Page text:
Jeremy Rifkin – Speech to the City Club on The BioTech Century

11 November 2017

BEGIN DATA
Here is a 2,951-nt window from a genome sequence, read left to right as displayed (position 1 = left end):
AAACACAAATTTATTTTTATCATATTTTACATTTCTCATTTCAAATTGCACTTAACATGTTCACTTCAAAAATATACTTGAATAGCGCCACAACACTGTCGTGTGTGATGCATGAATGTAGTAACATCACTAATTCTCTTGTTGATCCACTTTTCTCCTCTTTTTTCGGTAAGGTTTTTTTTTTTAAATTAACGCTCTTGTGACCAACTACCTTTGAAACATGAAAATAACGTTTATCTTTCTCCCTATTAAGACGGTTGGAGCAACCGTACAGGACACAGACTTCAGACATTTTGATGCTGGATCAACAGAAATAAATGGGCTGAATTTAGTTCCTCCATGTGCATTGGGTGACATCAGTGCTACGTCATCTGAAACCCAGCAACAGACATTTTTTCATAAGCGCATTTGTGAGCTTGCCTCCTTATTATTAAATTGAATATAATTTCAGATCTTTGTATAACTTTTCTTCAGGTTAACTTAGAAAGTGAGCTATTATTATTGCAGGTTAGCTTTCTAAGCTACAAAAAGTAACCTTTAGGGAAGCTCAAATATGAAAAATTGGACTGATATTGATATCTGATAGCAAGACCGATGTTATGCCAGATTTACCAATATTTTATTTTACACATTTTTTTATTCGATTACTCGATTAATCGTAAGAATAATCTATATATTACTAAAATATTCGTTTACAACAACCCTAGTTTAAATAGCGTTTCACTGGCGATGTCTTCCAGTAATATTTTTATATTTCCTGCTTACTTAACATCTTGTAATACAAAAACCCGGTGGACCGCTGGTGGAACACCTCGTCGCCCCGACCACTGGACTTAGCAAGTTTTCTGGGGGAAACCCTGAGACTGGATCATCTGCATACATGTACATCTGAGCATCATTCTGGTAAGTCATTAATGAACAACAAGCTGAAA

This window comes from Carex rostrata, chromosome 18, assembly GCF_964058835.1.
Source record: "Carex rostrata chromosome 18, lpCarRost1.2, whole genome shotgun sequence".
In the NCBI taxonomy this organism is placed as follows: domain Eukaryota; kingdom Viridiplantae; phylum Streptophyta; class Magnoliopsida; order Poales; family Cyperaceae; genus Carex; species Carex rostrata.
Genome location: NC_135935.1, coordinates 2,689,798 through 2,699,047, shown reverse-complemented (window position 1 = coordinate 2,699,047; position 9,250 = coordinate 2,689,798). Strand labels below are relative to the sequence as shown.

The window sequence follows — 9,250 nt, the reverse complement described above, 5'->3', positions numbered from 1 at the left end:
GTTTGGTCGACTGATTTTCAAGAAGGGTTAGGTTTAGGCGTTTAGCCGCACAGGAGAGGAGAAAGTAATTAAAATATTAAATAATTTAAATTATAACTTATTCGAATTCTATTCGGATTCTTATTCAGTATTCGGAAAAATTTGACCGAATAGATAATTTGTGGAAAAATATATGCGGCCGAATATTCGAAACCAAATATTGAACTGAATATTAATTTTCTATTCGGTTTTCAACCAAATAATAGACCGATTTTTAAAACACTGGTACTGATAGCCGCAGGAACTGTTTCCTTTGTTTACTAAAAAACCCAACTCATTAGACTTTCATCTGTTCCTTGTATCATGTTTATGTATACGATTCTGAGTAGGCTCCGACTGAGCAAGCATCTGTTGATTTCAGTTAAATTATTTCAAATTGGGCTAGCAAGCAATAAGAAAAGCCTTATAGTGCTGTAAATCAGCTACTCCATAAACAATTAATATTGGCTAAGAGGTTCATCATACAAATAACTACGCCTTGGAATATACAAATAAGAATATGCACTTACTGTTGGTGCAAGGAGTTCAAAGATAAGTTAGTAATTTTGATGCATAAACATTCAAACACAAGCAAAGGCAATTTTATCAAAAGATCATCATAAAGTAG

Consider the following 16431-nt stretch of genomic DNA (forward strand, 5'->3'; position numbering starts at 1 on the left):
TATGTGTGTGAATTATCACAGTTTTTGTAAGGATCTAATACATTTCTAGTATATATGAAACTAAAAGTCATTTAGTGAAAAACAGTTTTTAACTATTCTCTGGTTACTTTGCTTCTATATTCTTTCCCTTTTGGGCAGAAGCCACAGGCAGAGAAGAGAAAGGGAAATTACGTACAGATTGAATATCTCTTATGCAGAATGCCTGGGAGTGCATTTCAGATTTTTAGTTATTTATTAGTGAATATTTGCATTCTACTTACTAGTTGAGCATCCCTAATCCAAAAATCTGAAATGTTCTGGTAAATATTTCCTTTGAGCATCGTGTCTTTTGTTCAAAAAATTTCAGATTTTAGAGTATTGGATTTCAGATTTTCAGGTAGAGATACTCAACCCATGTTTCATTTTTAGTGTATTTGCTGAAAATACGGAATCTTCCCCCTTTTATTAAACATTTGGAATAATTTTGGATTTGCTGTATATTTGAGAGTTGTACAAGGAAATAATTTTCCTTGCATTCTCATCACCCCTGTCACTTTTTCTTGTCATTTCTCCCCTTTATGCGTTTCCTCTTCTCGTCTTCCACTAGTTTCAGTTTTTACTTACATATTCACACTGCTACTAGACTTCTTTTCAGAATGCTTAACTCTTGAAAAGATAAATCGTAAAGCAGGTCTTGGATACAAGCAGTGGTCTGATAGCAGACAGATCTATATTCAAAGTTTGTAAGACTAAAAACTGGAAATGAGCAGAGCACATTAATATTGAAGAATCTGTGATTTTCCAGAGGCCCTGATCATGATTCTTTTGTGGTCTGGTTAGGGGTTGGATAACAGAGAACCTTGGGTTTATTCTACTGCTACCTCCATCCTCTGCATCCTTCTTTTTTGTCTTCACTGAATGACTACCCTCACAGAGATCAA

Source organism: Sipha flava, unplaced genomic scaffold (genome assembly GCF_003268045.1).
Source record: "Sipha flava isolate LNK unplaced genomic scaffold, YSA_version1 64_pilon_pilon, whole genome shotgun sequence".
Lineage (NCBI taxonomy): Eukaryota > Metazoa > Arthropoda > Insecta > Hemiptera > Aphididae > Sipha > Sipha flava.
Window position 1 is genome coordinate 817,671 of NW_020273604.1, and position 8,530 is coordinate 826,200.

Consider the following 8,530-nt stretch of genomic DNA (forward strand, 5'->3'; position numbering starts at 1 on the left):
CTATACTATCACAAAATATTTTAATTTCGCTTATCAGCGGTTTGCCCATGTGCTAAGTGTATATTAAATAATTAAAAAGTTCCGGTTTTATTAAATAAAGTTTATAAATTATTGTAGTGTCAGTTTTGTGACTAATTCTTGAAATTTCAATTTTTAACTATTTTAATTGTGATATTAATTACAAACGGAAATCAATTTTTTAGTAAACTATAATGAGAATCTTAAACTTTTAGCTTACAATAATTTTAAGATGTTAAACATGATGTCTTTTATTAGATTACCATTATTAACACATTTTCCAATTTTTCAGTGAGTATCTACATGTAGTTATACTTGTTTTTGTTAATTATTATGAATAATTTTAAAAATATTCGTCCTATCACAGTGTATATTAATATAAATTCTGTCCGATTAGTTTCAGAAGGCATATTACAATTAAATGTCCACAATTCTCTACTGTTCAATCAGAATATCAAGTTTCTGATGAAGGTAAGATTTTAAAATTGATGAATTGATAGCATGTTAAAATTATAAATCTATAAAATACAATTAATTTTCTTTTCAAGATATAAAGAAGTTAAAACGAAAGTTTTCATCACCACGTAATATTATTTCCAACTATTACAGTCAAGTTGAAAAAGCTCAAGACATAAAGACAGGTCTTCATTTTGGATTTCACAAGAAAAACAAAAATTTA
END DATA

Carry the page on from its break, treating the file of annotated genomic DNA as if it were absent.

Jeremy Rifkin The BioTech Century delivered May 1998, City Club of Cleveland, OH “Genes are the raw resource for the next century”Good afternoon everyone. We are in the midst of a fundamental transformation, one of the great changes in history. We’re moving out of the industrial revolution and into the BioTech Century. For the last 40 years, two technology revolutions have been operating essentially on parallel tracks: computers and gene splicing; the information sciences, the life sciences. In the last few years, they’ve begun to fuse together to create a powerful new technological and commercial revolution that’s going to remake our entire civilization. The computer is merely a prelude to the new economic era, and the new economic era is based on genetic commerce. The computer is the language, the organizing tool to decipher, download, organize and manipulate genes. And genes are the raw resource of the Biotech Century, just as metals, minerals, and fossil fuels were the raw resource of the industrial century just passing from view. Let me try and place this tremendous change in an anthropological context. This shift in the next 50 years will be as fundamental as the shift from medieval agriculture to the industrial way of life. It’s going to force all of us to rethink the social contract. For thousands of years we’ve been burning, forging, soldering, melting, and heating inert material from the earth’s crust. We’ve been using pyro-technologies, fire-technologies and we’ve refashioned the earth using fire. We’ve created steel, glass, cinnabar, cement, synthetics and plastic. The culmination of the fire-technology era is the industrial age, the burning of fossil fuels and nuclear power. In the 1970’s two biologists did something in the world of biology that some are equating with the fire-technology revolution in its impact and import. Boyer and Combs, University of California and Stanford, they took slices of genetic material from two unrelated species and stitched them together; they recombined them, creating the first new, novel life form ever at the hands of human beings. Now, instead of burning, soldering, forging, and melting inert material, we can now stitch, edit, sequence, and recombine living material across the expanse of the biological kingdom. I’ve had people say to me in the past, “Look Jeremy, isn’t genetic engineering just an extension of the kind of tinkering we’ve been doing with nature since the dawn of the Neolithic revolution 10,000 years ago? We’ve been breeding and domesticating animals and plants for a long time.” My answer quite simply is no. This is a qualitatively different revolution. I’m going to give you a few of experiments that could never have been done by Luther Burbank or any other classical breeder in history. Years ago at the University of Pennsylvania, scientists took a human growth hormone gene, a human gene. They microinjected that gene into mice embryo. The mice were born with a human gene replicating in every cell of their body. The mice grew twice as fast and twice as big as any mice in history. And they passed that human growth hormone gene into every generation of their offspring. We now have mice with human genetic material in their blueprint. You cannot do that in classical breeding. We’ve never seen that in classical evolution. Experiment two, a bit more whimsical. Scientists took the gene that emits light in a firefly; they microinjected the gene into tobacco plants, the genetic code. Those plants light up 24 hours a day. Don’t ask me why they did that experiment. The third experiment is a little bit more bizarre. Sheep and goats, two completely unrelated species genetically; they cannot mate. In the laboratory, scientists took the embryonic cells from each of these animals, fused them together, and gave birth to a new species on earth called a “geep,” half sheep, half goat; the head of a goat, the body of a sheep; a chimera, a new composite creature. And finally you’re all familiar with Dr. Wilmut’s cloned sheep. We actually missed the real story behind this. We’re so interested in talking about when this will happen with humans. (And, by the way, if we haven’t already done it somewhere, the cloning of a human being is likely anytime. It’s no longer a theoretical issue; it’s just a question of who’s going to do it.) The real story behind the sheep is that Dr. Wilmut created the prototype for bioindustrial design. He’s the Henry Ford of the Biotech Century. It is now possible to replicate in countless numbers exact copies of an original living creature with the same kind of quality controls and engineering standards we did using mass production and assembly line factory work with inert materials. That’s what’s so important about this animal. We moved from the industrial age to the bioindustrial age. Genetic engineering is called “genetic engineering” for an important reason. And it’s that second word, “engineering,” that we all need to heed. It’s taking engineering principles and applying them to the genetic blueprints of life. What are engineering principles? Quality control, predictable outcomes, quantifiable standards of measurements, efficiency, and utility. Now we’re talking about actually applying those engineering standards to the blueprint of life. We’re on the cusp of a technology revolution unprecedented in history. Scientists of life science companies can now become the architects of our own evolution and begin to reengineer a second genesis creating new kinds of creatures that have never existed and reformulating the genetic prints of those already here. This is the most radical, daring experiment in our history. There are tremendous potential benefits to this revolution. We have in front of us the promised cornucopia. New foods that could feed a hungry world. New sources of energy when the oil spigot runs dry, energy from living microorganisms. We could create new fabrics and materials using genetic engineering, new pharmaceuticals. We could find new ways to eliminate the crippling diseases that have haunted our species. But with all of these great benefits in store for us, a nagging question remains: At what cost? Will the artificial creation of cloned, chimeric, and transgenic animals mean the end of nature and the substitution of a bioindustrial world from the laboratory? Will the mass release of thousands and thousands of genetically engineered life forms into our biosphere cause genetic pollution and irreversible damage to our planet? What are the consequences to the global economy of reducing the world’s gene pool to intellectual property so that all of life is the patented invention of life science companies? What will it mean to live in a world where our children are customized at conception, engineered to our standards, and as they grow up, increasingly discriminated against based on their genetic make-up? What are the risks in attempting to create a perfect human being? Let’s take a look at some of these issues in more detail. You may be surprised to know the following: In the next seven to ten years, virtually all 100,000 or so genes that make up the blueprint for our species will be identified and targeted and isolated. And virtually every single one of those 100,000 genes that make up the human race will be claimed as the intellectual property of a life science company. They’re claiming patents on thousands and thousands of human genes today. Imagine the power here, unprecedented in commercial history. Corporations that are able to control and own the blueprints for our human race dictating the terms upon which our future evolution depends and making that arbitration in the marketplace. Dr. Wilmut, who cloned the sheep parenthetically, he has — his company, TTL, has submitted an application to the US Patent Office for a patent to cover, not only the process for cloning the animals, but every animal that’s cloned will be considered his patented invention. And one other thing, he has included in his patent human embryos, cloned human embryos, as patented invention. I hope you all heard this. Regardless of where you stand on right-to-life / pro-choice, imagine the profound ethical issues here and perhaps Constitutional issues when the Patent Office, and they probably will give him his patent: Will we give him a patent so that all cloned human embryos will be considered his patented product? We thought we’d resolved this issue in 1865 when we decided with the…when we decided with the Emancipation Proclamation you cannot claim another human being as your commercial property. But now this same issue is coming in the back door in the form of patents on life. The Patent Office says look, you cannot claim a human being as your commercial property, because the 13th Amendment to the Constitution forbids slavery, but you can patent all the individual human genes, the human chromosomes, the human cell line, the human organ, the human tissue, the human embryo and the fetus, none of those are covered by the 13th Amendment to the Constitution. And now companies are scouting the planet in search of rare genes in microorganisms, plants, animals, and indigenous human populations, because genes are the raw resource for the next century. Whoever controls the genes, controls genetic commerce. When they locate these genes they patent them. The mergers and acquisitions and consolidations going on in the giant life science industries dwarf the mergers going on telecommunications, entertainment, and software industries. Does that surprise you? It’s just we hear very little about it and here’s why. Our futurists have done us a disservice. For fifteen years our futurists have written books preparing us for the information age, so that’s where we’re focusing our debates. Calling the next century the information age is like calling the modern age the print press age. Neither are resources; both are forms of communication. The print press was essential as a new form of communication to organize an — a society based on steam power and coal. The computer is not a resource either; it’s a form of communication to organize a new economy based on the raw resource of genes. So what I’m suggesting here is that we’re woefully behind, we in the public, where this whole revolution’s moving. We have not been prepared by our media, by our academic institutions, and by our politicians. Yet this technology revolution will more intimately affect our lives than any in the history of humanity. How we date, who we marry, how we have our children, the foods we eat, the kind of work we do, even our perception of life will be dramatically affected by this revolution. Let’s look at a few of the issues. You’re going to hear a new term, genetic pollution. In the next twenty years, the Life Science companies are going to be introducing thousands and thousands of genetically engineered, laboratory conceived organisms into our biosphere, mass propagated over all the ecosystems in the world. We’re already introducing thousands now. Microorganisms to eat up toxic wastes, new genetically engineered plants in our fields, millions of acres this year are grown with the first genetically engineered plants, all in the last year. Now when you introduce a genetically engineered organism into the environment it’s not like introducing a chemical product. These products are alive. They’re more unpredictable. They reproduce. Chemical and nuclear products, for all their problems, do not reproduce. And genetically engineered organisms migrate; they proliferate. How do you call — recall to the laboratory a genetically engineered microorganism, bacteria, virus, or plant if it runs amuck and causes damage. How do you get it back? Imagine the scale here, thousands and thousands of introductions all over the world of genetically engineered life forms reseeding the earth with a second genesis, all in the next twenty years. The ecologists, environmental scientists use an analogy: Introducing these new life forms is like introducing an exotic species from a native habitat to a new habitat. We’ve brought a lot of exotic organisms over to North America. Some have fit in and some have become pests. You’re all familiar with kudzu vine, Dutch Elm Disease, Gypsy moth, Starlings, Mediterranean fruit flies. These were not native to North America. We brought them here; they ran a muck. Every time we introduce a genetically engineered organism into the biosphere, it’s tantamount to playing ecological roulette, because there’s no history with this species in these environments. If just a small percentage of these introductions run amuck, the genetic pollution to the next century could rival or exceed the kind of pollution we have faced with petrochemical and nuclear products in the century just passing. And you in the business community and taxpayers should know here, there’s no insurance against liability. The insurance industry has said we won’t insure any of these releases of genetic organisms into the environment against catastrophic damage, because there’s no way to know what’s going to happen, so we can’t assign risk. There’s no science to judge what’s going to happen. So here’s an entire new era in history, genetic commerce, coming into our society — the flood gates opening, the biosphere being reseeded, no insurance. Who’s going to be held liable when the first genetically engineered organism runs a muck? Taxpayers? Consumers? Unanswered questions. When I raise these issues, I here deafening silence from the life science industry. Genetic pollution is just one issue. We also have to introduce the social implications. There’s a word here that no one in the industry wants to talk about; it’s called “eugenics.” You older people here will be very familiar with this term. Eugenics is the philosophy of using genetic manipulation to improve an organism or to create a perfect species. When we think of eugenics, we normally think of the Holocaust, Nazi Germany — Hitler’s dream to create the Aryan perfect human race. Although, as was suggested by the introduction in the quote from the 1920’s, we should understand that we supported a massive eugenics movement in this country from 1900 to 1930. Two out of three colleges taught eugenics, how to create the perfect race. 70,000 Americans were sterilized by state law, because they were considered inferior biologically. And we even passed an immigration policy in the 1920’s, shameful, shameful policy, in which we kept out of this country those we considered of poor genetic stock, bad blood. That immigration policy lasted for a half a century. Eugenics is inseparable from the new genetic technology, because the whole point of genetic engineering is to improve an organism, to improve a species. Well, who decides what is a good gene and what is a bad gene? Right now thousands of laboratories, corporate, government, academic, around the world are changing around the genetic code of life from the lowliest microorganisms to human beings. Who decides what is a good and bad gene? How many here would entrust the federal government to decide which genes should be engineered in and out of evolution over the next biotech century? Let it be recorded for those listening in on radio: silence. How many of you would entrust the scientific community to decide what is a good and bad gene? How about the Life Science corporations? How about consumers in the marketplace? All of us would be very distrustful of giving this ultimate power and authority over the blueprints of life to any institution. However, if I asked you another question, “How many of you would like to have the option of some of these new opportunities in the biological marketplace?” You might likely say “yes.” Example, in the next seven to ten years, we will be able to identify thousands and thousands of genetic traits. You can come into a doctor’s office now and be screened for hundreds of genes and genetic predispositions. But in five to ten years from now, you can go into that doctor’s office and be screened with a DNA chip for thousands of genes. This is going to create a fundamental break in the parent-child bond in history. If you’re a prospective parent, if you’re a teenager listening in right now and you’re going to have a child five or ten years from now, you and your spouse will be able to take a DNA chip genetic screen test and know exactly what you’re going to pass on to your child before conception. You will actually have a crystal ball which will allow you to look in to the genetic future of a child not yet conceived. Well, what do you do? If you know you’re going to pass on the gene for childhood leukemia, wouldn’t you want to program out — that out of the egg and sperm before conception as a parent? What if you knew you were going to pass on cystic fibrosis? Well, where do we stop here? What if you knew you would would pass on Alzheimer’s at around 50? Or you were going to pass on a predisposition for manic depression, or for alcoholism. What if you were going to pass on poor vision or color blindness, or dyslexia, or the obesity gene, or short stature? What parent wouldn’t want the best, healthiest child that money could afford? Do you know any parent that would say no to making these changes in the sperm and egg if it could improve the prospect of a [sic] children not yet here? On the other hand, once we begin to program our offspring, it becomes the ultimate shopping experience. They become the architectural design that we’ve pre-programmed for them. And once we begin to see the sperm and the egg as riddled with errors, on the other side of that coin is some ideal norm of the perfect baby. What is that perfect baby? What should it look like? Who decides? And what if you’re the beneficiary? What if you’re the child who is programmed to those genes and constrained by the genetic blueprint your parents set out for you? The intergenerational conflict may be quite interesting. How likely are we being — are we going to be — How likely will it be that we’ll be tolerant of those who are not genetically engineered, who may have disabilities, who may have code defects? Are we likely to be more or less tolerant of those among us who don’t conform to the engineering norms that we’ve set up? So what I’m suggesting to you is that the new eugenics is not social eugenics. We don’t have an evil cabal of political ideologues trying to force us into brave new worlds. The new eugenics is banal; it’s market driven. It’s based on consumer desires. We’ve met the enemy and it is us. What parent wouldn’t want the best for their child? So these are very heavy issues. In the book, in the BioTech Century, I try and make very clear that there are tremendous benefits and tremendous perils involved in this technology revolution. I also try and make it clear, just because it can be done, doesn’t necessarily mean it should be done. And one can be in favor this science, as I am, and still believe there are different ways to harness it technologically that may do less harm to future generations. Let me deal with one more social issue, which already may have affected somebody in this room. You’re going to hear another term in the next few years: “genetic discrimination.” It’s already here. In the BioTech Century, in the book, I have a survey by Harvard University. They’ve already seen widespread genetic discrimination by employers, insurance companies, adoption agencies, and schools. Employers screen you with blood — blood tests for their health insurance plan. Do you know everything they’re screening for? Employers may want to screen you to see if you have a genetic predisposition for cancer. They may not want to hire you; if you get cancer on their watch, it’s going to be more health costs for their company. A company might want to know if you have a genetic predisposition for diabetes. They may not want to put you on the corporate fast track and spend a lot of money on you if you will be disabled and can’t work to full capacity. Well let’s get this one step removed. What if you were hiring for an air traffic controller? Do you want to know if he or she has the genetic predisposition for manic depression or alcoholism? Here’s where the discrimination comes in. Even if you have these predispositions, you may not manifest the disease, and even if you manifest it, it may be controllable. And there may be others who become manic depressed, or alcoholic, or get cancer because of environmental triggers. The gene is not all powerful. The gene interacts with the environment. The predispositions can be triggered. For example, we know diseases of affluence, like cancer, heart attacks, diabetes, strokes. We all have different genetic predispositions for these diseases, but we also know that if you are a smoker, and a drinker, and if you eat a lot of fatty meat, and if you don’t exercise, and if you live in pollution, it’s likely you’re going to come down with those diseases. So where the discrimination comes in is when institutions simply look at your genetics and say “Aha, this person’s a problem.” Now I’m going to — I’m going kind of step on some territory here that may be a little delicate. Let’s take Attention Deficit Disorder. We have begun to genotype young people all over the country with various genetic links to mood behavior, the most interesting being Attention Deficit Disorder. We have millions of youngsters on Ritalin. Now, be clear, certain children are born with a genetic predisposition for Attention Deficit Disorder, but it is also possible that the fast-paced, nanosecond culture with all the stress and anxiety that we put them in could help trigger those genetic predispositions. But what’s become fashionable now is to forget nurture and just concentrate on nature and say if that child has an attention span problem in first grade and there is a genetic predisposition, that must have been the problem. And therefore we don’t have to deal with the environment or change the values of the culture, just simply give that child a — a drug. You’re going to see another term in the next few years: “genetic rights.” Increasingly, as people become victims of genetic discrimination — and this discrimination is going to be more virulent than racial discrimination, or religious discrimination, or even ethnic discrimination. When this becomes more apparent, people are going to demand genetic privacy. You and I are going to say, “We ought to have our genetic information, it’s valuable to us, but no institution should be able to have this information without our express approval.” Genetic rights, genetic rights will loom in the next century as important on the political agenda as human rights and civil rights have on the century just passing. Finally, this new genetic science is invaluable. We’re learning a lot about genes: how they function, how they turn on and off, how they express themselves, how they relate to their environment. The question is how do we apply this science in a way that creates a renaissance and not great social and ecological upheaval? We are risk-takers; we are tool-makers; we’re moving ahead into this biotech century. How do we proceed? What’s the rule of thumb? The first rule of thumb in medicine is “first do no harm.” When choosing among alternative technologies to use this science, always choose the alternative that’s least likely to foreclose opportunities and options of those not yet here, not only our own species, but all the fellow travelers, the other creatures we coexist with and steward on this planet. So first rule of thumb, do no harm. Second rule of thumb, when choosing different technological approaches to the new science, always pick the approach that’s the least likely to do radical harm and the most conservative. Take the technology option that’s the most likely to sustain rather than drain our relationship to the rest of the biosphere. Good rule of thumb. Now, I’m going to give you examples of how this works out in practice. Genetically engineered foods. The first genetically engineered crops are being grown in the fields in the U.S. this year. Monsanto has genetically engineered soy growing over millions of acres this year. And Ciba-Giegy has genetically engineered corn. It’s coming into your supermarket. Unfortunately it’s not labeled, so you don’t know which foods have those strange genes in them. You see these new foods that are genetically engineered have genes in the foods that have never been eaten in the — in the entire human race. Hamster genes may be in some of these crops. Some of them have petunia genes. Some of them have firefly genes. The Monsanto crop contains a gene called Bacillus thuringiensis. It’s a toxin taken from a bacterium. And they use these various genes to develop plants that are pest resistant, or bio resistant, or more nutritious. Sounds good. The problem is we don’t know what’ll happen to the environment when we place these plants out there and more importantly, when you eat these products containing genes from non-food sources, we don’t know if you’re going to have a allergenic reaction, because you’ve never consumed genes from a hamster or from a firefly. Interesting enough, there’s so much concern in Europe that the same food companies that are producing the foods here and not labeling them, they are beginning to label them in Europe, because the consumers said, “We want them labeled.” Now the reason I mentioned genetic food is we could use the same new genetic science, all the tremendous new information we’re learning about the gene to create an alternative, soft-path agriculture, organic, sustainable, and an agriculture integrated with the ecosystems of the world. We could learn, with the new science, the subtle relationship between genetic predispositions in existing plants and how to make them more compatible with local ecosystems. Instead of genetically engineering the plant and bypassing evolution, we work with evolution and steward the environment so that you can buy at your store organic, sustainable, fresh foods that don’t do harm. Soft path. Medicine, same situation, we could use the hard-path or soft-path approach. We could wait until you get sick and then use the new genetic engineering therapy to pump genes into your body to make you well. Or even more radical departure we could change the sperm and the egg, all the genetic instruction, and eliminate these diseases. Do you want to eliminate all these recessive traits that create disease? We learn in biology that every species has a wide range of genetics so that they have a big enough pool to accommodate changes in environment and in evolution. If you monoculture an animal or plant so there’s only one or two strains of variety, you risk great disruption. You’re all familiar with the potato famine in Ireland; one strain of potato, it was not immune to a particular fungus; a lot of people starved. Did you know that the sickle cell anemia recessive gene prevents malaria? We’ve just located cystic fibrosis, the recessive gene that we now believe prevents typhoid and cholera. If we begin eliminating all these genes from medical exams so that the next generation is healthier, is it possible, in the long run, we’ll actually program our own extinction? There is a soft-path approach to medicine. We could use the same genetic science and create a sophisticated, market-driven preventive health to keep people well with this science so they don’t get sick. We know, for example, that seventy percent of the diseases that we’re likely to get are diseases of affluence: the heart attacks, the strokes, the diabetes. We also know that if we can help ameliorate the environment, change our habits, we’re less likely to get these diseases. We’re going to be able in a few years from now, when you eat a piece of food, we’ll be able to actually trace how the genes turn on and off when they metabolize a piece of food. So we will actually be able to pinpoint the relationship between a gene, how they express themselves, with the food we eat. We could also be able to test ourselves against various types of exercise we use or environments we’re in. This is tremendous information. So instead of a radical approach to medicine, actually beginning to redesign the blueprint of our species, we could use this science not to reengineer ourselves but to make our environment more conducive and healthier for all of us. So I’m going to leave you with this last thought. I’ve had an interesting series of debates with a scientist by the name of Lee Silver at Princeton. I respect him but we — we disagree on so many things. He has suggested that what we may begin to see in the next century is the development of what he called the “genetocracy” in the Biotech Century. Those parents who can afford to program superior genetic traits in their children will do so. And after generation after generation, it will be these children and their heirs genetically who run society. He calls them the “gen-rich.” The others in society, the “gen-poor,” they’re going to have to procreate the old-fashioned way, because they won’t have access to or be able to afford these new technologies. He said eventually these two groups, the gen-rich and the gen-poor, will be so different from each other genetically that they won’t even be able to mate and will create two new subspecies. And the gen-rich will have as much in common with the natural human being we know today as we have with our nearest relative the chimpanzee. And, lest we take this too lightly, remember we share 99% of our genes with the chimpanzee. We only have a 1% differential that makes us a human being. So Lee Silver’s vision with genetocracy is not too far down the line of possibility. The last thought. I wrote this book, The BioTech Century, on the eve of this new century, because I wanted to encourage a robust debate, a great public debate. The greatest contribution of this new genetic science, it’s going to force our generation and our children’s generation to ask the big questions once again. What is life? What does it mean to be a human being? Is life just genetic codes and blueprints that can be patented, or does life has intrinsic value, not just utility value? What’s our responsibility to future generations? What are our obligations to our fellow creatures that we coexist with? Should we play God in the laboratory, or are there other ways to use this genetic science that are more humane and civilized and create opportunities rather than foreclose options for those not yet here? So I am hoping the public can come up into this debate. We are very far behind. The developments going on — I work with business leaders and CEO’s all over the world, and I can tell you the developments going on in the Life Science industries are so fast; they’re moving so quick; they’re so far advanced from what the public understands that we have a great gap here. The public needs to be informed in discussions like the one we’re having today, and then you and I need to be engaged. We cannot leave these decisions only up to the scientists in the laboratory or the executives in the corporate board rooms of the Life Science industry, because these technologies should not just be arbitrated in the marketplace. They affect all future generations. If this isn’t the technology revolution that we discussed broadly and intimately, which one will we ever? So my hope is that beginning in the next few years, we can begin to engage this great question about the future of our evolution. How do we move into this century of genetic commerce and how do we begin to engage this daunting new science in a way that’ll benefit our children and create a renaissance rather than great upheaval for future generations? Thank you. [Provocative Q follows on the audio] Book/CDs by Michael E. Eidenmuller, Published by McGraw-Hill (2008) Research Note: Thanks to Professor Neil Gray, The University of Texas at Tyler, who supplied this transcription with the actual terms previously missing (cinnabar, kudzu vine, and Ciba-Geigy). See Also: Chapter 1 of Mr. Rifkin’s book The Biotech Century: Harnessing the Gene and Remaking the World presented by the New York Times. Also in this database: Francis Collins — The Genome Era Image Source: http://www.nndb.com/ Page Updated: 8/2/17 U.S. Copyright Status: Text, Audio, and Image = Restricted, seek permission.